October 26, 2018

Many Americans have misconceptions about opioids, Mayo Clinic survey finds

By Karl Oestreich

by Susan Perry

Although most Americans say they would prefer being treated with something other than an opioid medication to relieve pain after surgery, few of them talk to their health care provider about it, according to the MinnPost media outlet logoresults of a survey released Tuesday by the Mayo Clinic. The survey also found that many Americans have some stunning misconceptions about opioid addiction, including beliefs that the greatest danger is to people living in urban areas and that that they themselves are not personally at risk. “It’s important that the public understand that there’s a risk with taking these medications, and that it’s not just a risk for everyone else,” said Dr. Helen Gazelka, a pain specialist and chair of Mayo Clinic’s Opioid Stewardship Program, in an interview with MinnPost. “Anyone who takes an opioid can be at risk of an addiction.”

Reach: MinnPost is a nonprofit, nonpartisan enterprise which provides news and analysis based on reporting by professional journalists, most of whom have decades of experience in the Twin Cities media. MinnPost averages more than 863,000 unique visitors to its site each month.

Additional coverage:

Florida Times-UnionKTTC, KAAL, KIMT, KPLR St. Louis, KXLT, WNPV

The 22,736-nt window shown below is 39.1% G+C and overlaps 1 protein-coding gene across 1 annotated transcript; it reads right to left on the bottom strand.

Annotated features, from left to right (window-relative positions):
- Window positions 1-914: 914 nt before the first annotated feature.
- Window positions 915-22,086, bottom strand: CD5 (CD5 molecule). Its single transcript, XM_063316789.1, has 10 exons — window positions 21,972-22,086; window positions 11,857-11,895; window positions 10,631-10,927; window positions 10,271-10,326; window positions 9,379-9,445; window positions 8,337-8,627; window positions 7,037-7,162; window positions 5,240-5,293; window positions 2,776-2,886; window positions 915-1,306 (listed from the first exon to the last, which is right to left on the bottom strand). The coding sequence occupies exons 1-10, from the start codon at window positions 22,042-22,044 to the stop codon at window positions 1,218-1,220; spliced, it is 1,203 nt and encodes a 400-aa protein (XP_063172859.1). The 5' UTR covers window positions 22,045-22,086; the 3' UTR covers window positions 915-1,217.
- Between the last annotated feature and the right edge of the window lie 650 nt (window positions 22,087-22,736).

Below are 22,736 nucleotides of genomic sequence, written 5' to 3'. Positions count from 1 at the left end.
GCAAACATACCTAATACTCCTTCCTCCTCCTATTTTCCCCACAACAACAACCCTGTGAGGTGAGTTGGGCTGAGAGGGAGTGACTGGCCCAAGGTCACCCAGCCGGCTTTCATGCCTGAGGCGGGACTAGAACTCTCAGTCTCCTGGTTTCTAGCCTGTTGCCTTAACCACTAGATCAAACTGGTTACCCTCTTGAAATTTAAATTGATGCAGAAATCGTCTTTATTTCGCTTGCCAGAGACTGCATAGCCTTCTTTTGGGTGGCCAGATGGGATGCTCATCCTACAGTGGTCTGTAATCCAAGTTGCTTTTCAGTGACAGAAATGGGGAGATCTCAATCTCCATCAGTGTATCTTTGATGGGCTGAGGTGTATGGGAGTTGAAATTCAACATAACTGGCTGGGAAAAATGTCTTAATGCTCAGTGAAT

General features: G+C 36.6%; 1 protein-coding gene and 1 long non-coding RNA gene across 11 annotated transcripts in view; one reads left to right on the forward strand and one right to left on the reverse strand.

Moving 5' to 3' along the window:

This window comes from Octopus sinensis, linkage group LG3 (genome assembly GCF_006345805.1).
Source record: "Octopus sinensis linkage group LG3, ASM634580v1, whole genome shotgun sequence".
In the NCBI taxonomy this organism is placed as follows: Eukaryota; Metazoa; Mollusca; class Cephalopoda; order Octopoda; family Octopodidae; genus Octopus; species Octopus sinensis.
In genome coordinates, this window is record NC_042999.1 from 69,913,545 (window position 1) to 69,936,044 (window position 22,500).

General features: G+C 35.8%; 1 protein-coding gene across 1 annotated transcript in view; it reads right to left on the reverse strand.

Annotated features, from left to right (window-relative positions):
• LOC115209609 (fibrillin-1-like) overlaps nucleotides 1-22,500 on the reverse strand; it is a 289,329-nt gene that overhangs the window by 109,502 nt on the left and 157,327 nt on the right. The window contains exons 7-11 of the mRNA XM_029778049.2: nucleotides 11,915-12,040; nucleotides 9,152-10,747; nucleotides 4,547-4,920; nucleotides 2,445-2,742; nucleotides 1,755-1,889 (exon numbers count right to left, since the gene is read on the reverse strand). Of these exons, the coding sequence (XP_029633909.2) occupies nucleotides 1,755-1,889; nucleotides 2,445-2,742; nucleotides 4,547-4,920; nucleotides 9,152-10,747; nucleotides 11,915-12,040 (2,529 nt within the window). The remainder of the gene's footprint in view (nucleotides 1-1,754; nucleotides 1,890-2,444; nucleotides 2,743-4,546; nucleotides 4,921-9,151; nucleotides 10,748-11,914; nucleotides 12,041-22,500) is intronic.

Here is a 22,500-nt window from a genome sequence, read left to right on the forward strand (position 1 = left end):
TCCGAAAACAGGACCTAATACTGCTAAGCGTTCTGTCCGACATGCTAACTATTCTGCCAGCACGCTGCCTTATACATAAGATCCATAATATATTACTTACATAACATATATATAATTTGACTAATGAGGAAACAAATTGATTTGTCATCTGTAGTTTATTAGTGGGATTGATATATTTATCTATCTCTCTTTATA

Context:  While nearly all Americans say they would choose an alternative to opioid pain relievers following surgery, few patients are talking to their health care provider about it, according to the Mayo Clinic National Health Checkup. This latest snapshot of Americans’ views on opioids comes at a time when opioid-related overdose deaths continue to climb. A record-breaking 72,000 Americans died from drug overdoses in 2017, according to preliminary estimates from the Centers for Disease Control and Prevention (CDC). Most of those deaths were related to opioids. “While opioid pain relievers may be the best choice for a patient in the days following a surgical procedure, the risk of addiction is very real with long-term use,” says Halena Gazelka, M.D., chair of Mayo Clinic’s Opioid Stewardship Program. “At Mayo Clinic, we’re conducting research on opioid prescribing practices to ensure the best possible patient outcomes and experience with minimal exposure to opioids.” You can read more on Mayo Clinic News Network.

Contact: Heather Carlson

Tags: Dr. Helen Gazelka, Mayo Clinic Health Check Up, MinnPost, opioids, Uncategorized

Contact Us · Privacy Policy